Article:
A process that enables widescreen films to be converted for showing on television so that the image completely fills the screen. It does this by only showing part of the original film image, with the pan-and-scan operator constantly reframing to make sure that important details are always visible. Panning and scanning is a highly controversial process from an artistic point of view - not only does it involve making often substantial alterations to the original picture composition (films shot in a process such as CinemaScope or Panavision may lose up to 43% of the original image), but it can also introduce additional elements not intended by the original filmmakers - extra camera movements or cuts, for instance. Widescreen films from the 1950s and 1960s are most likely to be damaged by panning and scanning as it was common practice back then to use the entire width of the frame for important dramatic action. As television screenings became more of an issue from the 1970s onwards, widescreen films would be increasingly composed to allow for convenient cropping to 4:3.
A television or radio programme, usually broadcast live, which invites contributions from the audience by telephone, the number being advertised repeatedly throughout. The audience might telephone for various reasons: they might wish to take part in an interview (either as subject or questioner) or register their opinion in a vote or survey.
pop promo
A promotional film, usually lasting less than five minutes, made to promote a particular pop song or similar piece of music.
portmanteau film
A compendium of several distinct stories - sometimes, but not always, with a connecting narrative - within a single film. British examples include Dead of Night (d. Alberto Cavalcanti/Charles Crichton/Dearden/Robert Hamer, 1945) and Quartet (d. Ralph Smart, Harold French, Arthur Crabtree, Ken Annakin, 1948). Now unfashionable, although one recent example is The Acid House (d. Paul McGuigan, 1998), based on three short stories by Irvine Welsh.
Anything that has already been recorded on film or videotape prior to broadcast. The term is most often used in the context of live transmissions that make use of pre-recorded material alongside the live elements.
The person ultimately responsible for the creation of a film or programme. Usually involved right from the start, the producer will either devise or purchase the original idea, calculate the likely budget, pitch the idea to financiers to raise the money, hire the necessary creative personnel, supervise all stages of production and marketing, negotiate deals with prospective distributors or broadcasters and be the first point of contact for anyone interested in the production in question. Although often disparaged as being purely a business role, the best producers have considerable creative input as well, and highly regarded producers such as Alexander Korda and David Puttnam have a body of work as distinctive and artistically consistent as that of any of the directors they worked with.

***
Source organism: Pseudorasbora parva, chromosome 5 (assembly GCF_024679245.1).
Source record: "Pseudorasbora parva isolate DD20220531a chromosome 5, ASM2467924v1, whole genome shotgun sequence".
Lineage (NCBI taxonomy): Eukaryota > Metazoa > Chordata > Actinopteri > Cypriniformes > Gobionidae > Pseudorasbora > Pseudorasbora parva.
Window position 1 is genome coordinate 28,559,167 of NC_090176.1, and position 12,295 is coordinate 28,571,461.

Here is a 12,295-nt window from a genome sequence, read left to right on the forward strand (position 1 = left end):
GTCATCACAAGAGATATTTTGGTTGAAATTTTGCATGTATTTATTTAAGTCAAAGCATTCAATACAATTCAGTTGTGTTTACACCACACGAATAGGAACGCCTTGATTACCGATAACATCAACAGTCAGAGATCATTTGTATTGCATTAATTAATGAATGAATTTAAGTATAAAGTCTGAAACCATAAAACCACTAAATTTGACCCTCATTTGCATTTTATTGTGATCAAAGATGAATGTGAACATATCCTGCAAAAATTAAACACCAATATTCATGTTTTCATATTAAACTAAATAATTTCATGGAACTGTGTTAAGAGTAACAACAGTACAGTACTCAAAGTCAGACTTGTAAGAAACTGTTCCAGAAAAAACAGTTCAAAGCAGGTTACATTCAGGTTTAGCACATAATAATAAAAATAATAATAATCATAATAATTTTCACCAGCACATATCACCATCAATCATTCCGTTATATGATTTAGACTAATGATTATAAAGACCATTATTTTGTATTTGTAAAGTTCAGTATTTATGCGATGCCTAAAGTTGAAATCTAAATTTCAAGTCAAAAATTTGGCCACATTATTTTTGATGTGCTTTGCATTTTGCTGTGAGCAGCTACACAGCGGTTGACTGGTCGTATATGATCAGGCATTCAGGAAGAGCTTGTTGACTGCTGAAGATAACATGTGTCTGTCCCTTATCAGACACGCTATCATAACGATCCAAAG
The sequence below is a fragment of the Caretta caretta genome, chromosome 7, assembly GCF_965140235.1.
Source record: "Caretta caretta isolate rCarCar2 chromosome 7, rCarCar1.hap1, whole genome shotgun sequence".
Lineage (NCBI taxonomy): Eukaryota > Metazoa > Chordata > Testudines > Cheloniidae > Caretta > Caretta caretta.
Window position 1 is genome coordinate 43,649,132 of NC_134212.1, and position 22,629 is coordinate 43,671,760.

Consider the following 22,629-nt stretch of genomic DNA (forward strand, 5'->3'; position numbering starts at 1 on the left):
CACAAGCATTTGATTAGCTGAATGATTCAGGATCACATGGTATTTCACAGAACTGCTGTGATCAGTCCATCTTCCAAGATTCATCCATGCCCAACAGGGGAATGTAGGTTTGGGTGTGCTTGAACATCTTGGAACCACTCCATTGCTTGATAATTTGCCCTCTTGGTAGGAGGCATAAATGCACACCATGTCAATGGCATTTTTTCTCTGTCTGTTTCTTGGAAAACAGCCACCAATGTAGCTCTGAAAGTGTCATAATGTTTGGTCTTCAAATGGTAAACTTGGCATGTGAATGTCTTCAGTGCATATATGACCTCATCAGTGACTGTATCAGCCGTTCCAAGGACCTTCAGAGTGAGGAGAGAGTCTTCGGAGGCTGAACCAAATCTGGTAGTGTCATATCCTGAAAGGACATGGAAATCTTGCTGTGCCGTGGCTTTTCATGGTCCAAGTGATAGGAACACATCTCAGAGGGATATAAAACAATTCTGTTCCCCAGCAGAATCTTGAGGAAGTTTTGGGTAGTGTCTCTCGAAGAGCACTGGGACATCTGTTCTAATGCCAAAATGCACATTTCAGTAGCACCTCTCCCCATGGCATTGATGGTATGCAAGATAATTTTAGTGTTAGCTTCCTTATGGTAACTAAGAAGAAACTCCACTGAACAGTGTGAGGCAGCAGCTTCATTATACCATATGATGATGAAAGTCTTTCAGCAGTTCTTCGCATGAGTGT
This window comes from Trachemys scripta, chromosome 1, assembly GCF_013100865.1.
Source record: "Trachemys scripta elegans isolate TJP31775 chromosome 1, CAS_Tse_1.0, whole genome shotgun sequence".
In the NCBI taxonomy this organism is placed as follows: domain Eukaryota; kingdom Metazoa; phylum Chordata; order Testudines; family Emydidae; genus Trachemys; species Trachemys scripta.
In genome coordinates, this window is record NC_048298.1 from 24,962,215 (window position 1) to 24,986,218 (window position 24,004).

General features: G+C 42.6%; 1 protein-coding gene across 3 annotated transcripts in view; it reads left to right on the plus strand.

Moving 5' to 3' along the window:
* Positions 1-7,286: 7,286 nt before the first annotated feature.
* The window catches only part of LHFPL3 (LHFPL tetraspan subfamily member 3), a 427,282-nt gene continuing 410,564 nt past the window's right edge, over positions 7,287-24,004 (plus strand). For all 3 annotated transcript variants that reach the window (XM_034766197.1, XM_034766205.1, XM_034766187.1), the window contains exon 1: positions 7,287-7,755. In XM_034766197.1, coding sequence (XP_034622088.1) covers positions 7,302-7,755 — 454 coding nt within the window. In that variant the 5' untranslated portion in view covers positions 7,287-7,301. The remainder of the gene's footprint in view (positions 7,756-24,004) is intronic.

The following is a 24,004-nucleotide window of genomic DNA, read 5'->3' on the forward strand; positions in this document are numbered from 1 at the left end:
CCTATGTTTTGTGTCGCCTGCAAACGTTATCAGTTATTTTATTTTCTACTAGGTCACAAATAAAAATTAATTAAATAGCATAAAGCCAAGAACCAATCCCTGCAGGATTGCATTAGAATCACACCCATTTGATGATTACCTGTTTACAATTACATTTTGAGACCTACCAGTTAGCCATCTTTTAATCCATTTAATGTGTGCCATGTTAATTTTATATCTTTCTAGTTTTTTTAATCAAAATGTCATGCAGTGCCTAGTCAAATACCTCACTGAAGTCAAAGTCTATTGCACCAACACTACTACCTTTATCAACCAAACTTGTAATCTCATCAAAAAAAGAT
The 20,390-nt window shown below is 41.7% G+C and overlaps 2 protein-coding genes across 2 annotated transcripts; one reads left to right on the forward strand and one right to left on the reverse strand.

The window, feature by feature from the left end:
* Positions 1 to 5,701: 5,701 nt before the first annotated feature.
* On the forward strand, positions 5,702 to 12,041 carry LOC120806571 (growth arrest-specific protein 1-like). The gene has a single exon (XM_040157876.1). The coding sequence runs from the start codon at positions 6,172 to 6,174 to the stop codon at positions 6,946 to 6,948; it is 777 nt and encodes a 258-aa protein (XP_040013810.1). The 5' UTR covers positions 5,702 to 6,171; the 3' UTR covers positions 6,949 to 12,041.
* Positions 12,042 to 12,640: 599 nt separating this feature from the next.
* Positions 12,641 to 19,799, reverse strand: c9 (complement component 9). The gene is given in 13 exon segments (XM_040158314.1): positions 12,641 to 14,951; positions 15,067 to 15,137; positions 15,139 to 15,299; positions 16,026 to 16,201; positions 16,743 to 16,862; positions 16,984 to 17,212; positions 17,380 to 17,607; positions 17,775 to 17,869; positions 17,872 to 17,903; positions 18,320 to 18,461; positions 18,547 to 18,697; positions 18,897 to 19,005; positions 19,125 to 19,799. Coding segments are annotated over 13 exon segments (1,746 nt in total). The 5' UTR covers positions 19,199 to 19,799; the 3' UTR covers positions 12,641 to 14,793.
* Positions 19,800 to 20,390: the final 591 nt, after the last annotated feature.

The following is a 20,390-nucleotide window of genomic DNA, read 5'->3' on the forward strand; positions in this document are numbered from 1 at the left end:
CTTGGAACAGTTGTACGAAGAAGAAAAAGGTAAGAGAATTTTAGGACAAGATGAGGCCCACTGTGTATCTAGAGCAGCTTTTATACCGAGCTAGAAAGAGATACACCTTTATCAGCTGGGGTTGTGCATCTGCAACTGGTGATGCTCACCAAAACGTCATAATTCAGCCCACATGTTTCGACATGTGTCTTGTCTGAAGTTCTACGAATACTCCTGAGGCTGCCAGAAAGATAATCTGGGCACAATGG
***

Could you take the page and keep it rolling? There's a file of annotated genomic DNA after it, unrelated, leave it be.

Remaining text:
A means of disseminating information to convey a particular message with the aim of influencing people's opinions. Propaganda can take many forms, from party political broadcasts openly advertising their allegiance to dramas with more subtle, coded messages. Propaganda is particularly common in times of crisis: World War II saw the creation of a huge amount of propaganda that ranged from explicitly pro-British and anti-Nazi newsreels to films such as Millions Like Us (1943) which showed women working for the war effort and made it clear which characters the audience was supposed to identify with.


quota quickie
The Cinematograph Films Act 1927 established a requirement for UK cinemas to book a quota of British films as a means of ensuring that the British industry could compete with imported (chiefly Hollywood) product, at least in the domestic market. An unintended consequence of the Act was a proliferation of very low-budget, quickly-made films, often funded by UK arms of American studios for no other purpose than to meet the quotas. These films, soon dubbed 'quota quickies', were often dismissed - at the time and since - as inferior and of negligible interest. But with their relative freedom from studio control, quota films could also be inventive, unconventional and witty, and they also provided valuable opportunities for new filmmakers - among them Michael Powell, Victor Saville and Bernard Vorhaus - to hone their skills and gain rapid experience. The Cinematograph Films Act 1938 introduced a new minimum budget requirement in a (somewhat half-hearted) attempt to drive out more cynical practices, and quota quickies as a term is not generally used to describe films after that date, but quotas survived in some form until abolished altogether in the Films Act 1985.